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The South’s Inner Civil War
The more fiercely the Confederacy fought for its independence, the more bitterly divided it became. To fully understand the vast changes the war unleashed on the country, you must first understand the plight of the Southerners who didn’t want secession.
March 1989 | Volume 40, Issue 2
No one knows how many Southerners perished in this internal civil war. Atrocities were committed by both sides, but since the bulk of the upcountry remained within Confederate lines, Unionists suffered more severely. After April 1862, when President Davis declared martial law in East Tennessee and suspended the writ of habeas corpus, thousands of Unionists saw their property seized. In Shelton Laurel, a remote valley in Appalachian North Carolina, Confederate soldiers in January 1863 murdered thirteen Unionist prisoners in cold blood. Solomon Jones, the “Union patriarch” of the South Carolina mountains, was driven from his farm, forced to live in the woods, and eventually jailed by Confederate authorities. Throughout the upcountry Unionists abandoned their homes to hide from the conscription officers and Confederate sheriffs who hunted them, as they had once hunted runaway slaves, with bloodhounds; some found refuge in the very mountain caves that had once sheltered fugitives from bondage.
For Southerners loyal to the Union, the war left deep scars. Long after the end of fighting, bitter memories of persecution would remain, and tales would be told and retold of the fortitude and suffering of Union families. “We could fill a book with facts of wrongs done to our people … ,” an Alabama Unionist told a congressional committee in 1866. “You have no idea of the strength of principle and devotion these people exhibited towards the national government.” A Mississippi Unionist later recalled how the office of James M. Jones, editor of the Corinth Republican, “was surrounded by the infuriated rebels, his paper was suppressed, his person threatened with violence, he was broken up and ruined forever, all for advocating the Union of our fathers.” Jones later fled the state and enlisted in the Union army (one of only five hundred white Mississippians to do so). A Tennessean told a similar story: “They were driven from their homes … persecuted like wild beasts by the rebel authorities, and hunted down in the mountains; they were hanged on the gallows, shot down and robbed. … Perhaps no people on the face of the earth were ever more persecuted than were the loyal people of East Tennessee.”
Poverty descended on families with men in the army. Food riots broke out in Virginia and North Carolina.
Thus the war permanently redrew the economic and political map of the white South. Military devastation and the Confederacy’s economic policies plunged much of the upcountry into poverty, thereby threatening the yeomanry’s economic independence and opening the door to the postwar spread of cotton cultivation and tenant farming. Yeoman disaffection shattered the political hegemony of the planters, separating “the lower and uneducated class,” according to one Georgia planter, “from the more wealthy and more enlightened portion of our population.”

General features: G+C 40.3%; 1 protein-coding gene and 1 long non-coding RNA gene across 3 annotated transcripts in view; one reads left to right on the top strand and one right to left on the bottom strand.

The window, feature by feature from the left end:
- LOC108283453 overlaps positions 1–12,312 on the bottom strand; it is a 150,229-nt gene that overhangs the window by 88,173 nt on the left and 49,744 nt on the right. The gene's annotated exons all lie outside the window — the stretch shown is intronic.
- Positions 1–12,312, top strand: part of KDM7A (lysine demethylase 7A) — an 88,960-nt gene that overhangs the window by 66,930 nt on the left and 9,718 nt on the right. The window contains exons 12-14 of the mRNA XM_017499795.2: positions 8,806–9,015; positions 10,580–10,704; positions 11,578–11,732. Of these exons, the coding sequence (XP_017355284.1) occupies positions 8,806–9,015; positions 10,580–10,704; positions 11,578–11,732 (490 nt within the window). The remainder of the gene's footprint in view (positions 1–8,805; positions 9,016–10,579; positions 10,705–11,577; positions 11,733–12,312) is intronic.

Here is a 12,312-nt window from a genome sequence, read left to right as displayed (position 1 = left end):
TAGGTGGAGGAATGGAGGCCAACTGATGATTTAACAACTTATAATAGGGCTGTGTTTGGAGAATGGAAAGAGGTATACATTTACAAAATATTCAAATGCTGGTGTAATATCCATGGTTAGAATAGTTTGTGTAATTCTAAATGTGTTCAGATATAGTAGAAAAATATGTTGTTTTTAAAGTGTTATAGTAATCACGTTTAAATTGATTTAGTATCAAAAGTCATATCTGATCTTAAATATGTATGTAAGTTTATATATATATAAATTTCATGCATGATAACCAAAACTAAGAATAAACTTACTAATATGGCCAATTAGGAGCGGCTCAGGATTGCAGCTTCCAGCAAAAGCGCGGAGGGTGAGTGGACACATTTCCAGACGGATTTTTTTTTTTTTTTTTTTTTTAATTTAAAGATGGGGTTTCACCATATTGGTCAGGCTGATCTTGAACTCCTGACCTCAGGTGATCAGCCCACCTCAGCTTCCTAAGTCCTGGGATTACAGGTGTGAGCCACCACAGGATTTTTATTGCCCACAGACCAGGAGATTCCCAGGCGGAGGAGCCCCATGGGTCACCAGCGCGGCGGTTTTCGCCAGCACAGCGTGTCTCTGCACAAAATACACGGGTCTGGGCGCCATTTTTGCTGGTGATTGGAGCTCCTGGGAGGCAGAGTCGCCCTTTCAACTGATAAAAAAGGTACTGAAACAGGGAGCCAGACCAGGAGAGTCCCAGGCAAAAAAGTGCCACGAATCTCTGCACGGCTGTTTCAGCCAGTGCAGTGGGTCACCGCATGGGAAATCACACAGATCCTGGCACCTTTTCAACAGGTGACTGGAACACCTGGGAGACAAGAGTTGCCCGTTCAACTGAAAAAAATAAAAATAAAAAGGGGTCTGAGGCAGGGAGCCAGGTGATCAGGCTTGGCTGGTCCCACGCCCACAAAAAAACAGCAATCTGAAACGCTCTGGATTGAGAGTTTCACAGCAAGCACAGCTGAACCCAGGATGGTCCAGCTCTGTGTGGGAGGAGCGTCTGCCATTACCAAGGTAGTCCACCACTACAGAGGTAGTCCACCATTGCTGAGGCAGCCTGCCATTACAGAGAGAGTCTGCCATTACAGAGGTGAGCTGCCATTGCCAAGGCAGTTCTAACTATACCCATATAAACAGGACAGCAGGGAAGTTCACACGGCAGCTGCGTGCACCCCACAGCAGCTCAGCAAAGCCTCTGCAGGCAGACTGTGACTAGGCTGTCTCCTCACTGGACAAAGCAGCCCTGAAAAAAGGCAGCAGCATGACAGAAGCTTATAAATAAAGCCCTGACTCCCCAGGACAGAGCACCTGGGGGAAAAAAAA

The war ended the upcountry’s isolation, weakened its localism, and awakened its political self-consciousness. Out of the Union opposition would come many of the most prominent white Republican leaders of Reconstruction. Edward Degener, a German-born San Antonio grocer who had seen his two sons executed for treason by the Confederacy, served as a Republican congressman after the war. The party’s Reconstruction Southern governors would include Edmund J. Davis, who during the war raised the 1st Texas Cavalry for the Union Army; William W. Holden, the unsuccessful “peace” candidate of 1864; William H. Smith and David P. Lewis, organizers of a Peace Society in Confederate Alabama; and William G. Brownlow, a circuit-riding Methodist preacher and Knoxville, Tennessee, editor.
Perhaps more than any other individual, Brownlow personified the changes wrought by the Civil War and the bitter hatred of “rebels” so pervasive among Southern Unionists. Before 1860 he had been an avid defender of slavery. The peculiar institution, he declared, would not be abolished until “the angel Gabriel sounds the last loud trump of God.” (His newspaper also called Harriet Beecher Stowe a “deliberate liar” for her portrayal of slavery in Uncle Tom’s Cabin, adding that she was “as ugly as Original sin” to boot.)
With secession, Brownlow turned his caustic pen against the Confederacy. In October 1861 he was arrested and sent North, and his paper was closed. He returned to Knoxville two years later, when Gen. Ambrose E. Burnside occupied the city. Now he was a firm defender of emancipation and an advocate of reprisals against pro-Confederate Southerners. He would, Brownlow wrote in 1864, arm “every wolf, panther, catamount, and bear in the mountains of America … every rattlesnake and crocodile … every devil in Hell, and turn them loose upon the Confederacy” in order to win the war.
The South’s inner civil war not only helped weaken the Confederate war effort but bequeathed to Reconstruction explosive political issues, unresolved questions, and broad opportunities for change. The disaffected regions would embrace the Republican party after the Civil War; some remained strongholds well into the twentieth century. The war experience goes a long way toward explaining the strength of Republican voting in parts of the Reconstruction upcountry. To these “scalawags” the party represented, first and foremost, the inheritor of wartime Unionism.